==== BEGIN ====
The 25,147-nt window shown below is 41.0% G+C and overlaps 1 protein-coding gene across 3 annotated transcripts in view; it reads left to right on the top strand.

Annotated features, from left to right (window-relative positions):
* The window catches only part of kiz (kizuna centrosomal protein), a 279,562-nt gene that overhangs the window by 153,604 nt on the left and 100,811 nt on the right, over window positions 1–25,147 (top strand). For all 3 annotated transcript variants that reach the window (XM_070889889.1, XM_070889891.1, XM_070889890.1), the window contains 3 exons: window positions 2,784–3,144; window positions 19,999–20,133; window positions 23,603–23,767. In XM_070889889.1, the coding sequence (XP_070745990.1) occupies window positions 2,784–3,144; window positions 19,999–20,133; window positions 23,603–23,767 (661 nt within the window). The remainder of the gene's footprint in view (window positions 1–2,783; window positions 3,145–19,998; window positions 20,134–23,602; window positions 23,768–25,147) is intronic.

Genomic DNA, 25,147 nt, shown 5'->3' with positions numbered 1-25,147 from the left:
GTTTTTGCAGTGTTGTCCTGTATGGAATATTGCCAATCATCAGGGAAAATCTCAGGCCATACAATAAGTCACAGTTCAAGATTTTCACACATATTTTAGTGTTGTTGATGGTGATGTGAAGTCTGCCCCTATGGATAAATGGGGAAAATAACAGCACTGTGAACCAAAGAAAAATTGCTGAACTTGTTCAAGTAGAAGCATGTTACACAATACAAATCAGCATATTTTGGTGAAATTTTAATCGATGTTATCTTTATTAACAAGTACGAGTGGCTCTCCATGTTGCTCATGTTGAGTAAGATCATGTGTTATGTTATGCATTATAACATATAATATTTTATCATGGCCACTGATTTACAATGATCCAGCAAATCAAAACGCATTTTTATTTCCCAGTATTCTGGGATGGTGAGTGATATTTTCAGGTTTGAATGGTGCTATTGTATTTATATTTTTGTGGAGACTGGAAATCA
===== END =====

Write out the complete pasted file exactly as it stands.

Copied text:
The 25,147-nt window shown below is 41.0% G+C and overlaps 1 protein-coding gene across 3 annotated transcripts in view; it reads left to right on the top strand.

Annotated features, from left to right (window-relative positions):
* The window catches only part of kiz (kizuna centrosomal protein), a 279,562-nt gene that overhangs the window by 153,604 nt on the left and 100,811 nt on the right, over window positions 1–25,147 (top strand). For all 3 annotated transcript variants that reach the window (XM_070889889.1, XM_070889891.1, XM_070889890.1), the window contains 3 exons: window positions 2,784–3,144; window positions 19,999–20,133; window positions 23,603–23,767. In XM_070889889.1, the coding sequence (XP_070745990.1) occupies window positions 2,784–3,144; window positions 19,999–20,133; window positions 23,603–23,767 (661 nt within the window). The remainder of the gene's footprint in view (window positions 1–2,783; window positions 3,145–19,998; window positions 20,134–23,602; window positions 23,768–25,147) is intronic.

Genomic DNA, 25,147 nt, shown 5'->3' with positions numbered 1-25,147 from the left:
GTTTTTGCAGTGTTGTCCTGTATGGAATATTGCCAATCATCAGGGAAAATCTCAGGCCATACAATAAGTCACAGTTCAAGATTTTCACACATATTTTAGTGTTGTTGATGGTGATGTGAAGTCTGCCCCTATGGATAAATGGGGAAAATAACAGCACTGTGAACCAAAGAAAAATTGCTGAACTTGTTCAAGTAGAAGCATGTTACACAATACAAATCAGCATATTTTGGTGAAATTTTAATCGATGTTATCTTTATTAACAAGTACGAGTGGCTCTCCATGTTGCTCATGTTGAGTAAGATCATGTGTTATGTTATGCATTATAACATATAATATTTTATCATGGCCACTGATTTACAATGATCCAGCAAATCAAAACGCATTTTTATTTCCCAGTATTCTGGGATGGTGAGTGATATTTTCAGGTTTGAATGGTGCTATTGTATTTATATTTTTGTGGAGACTGGAAATCA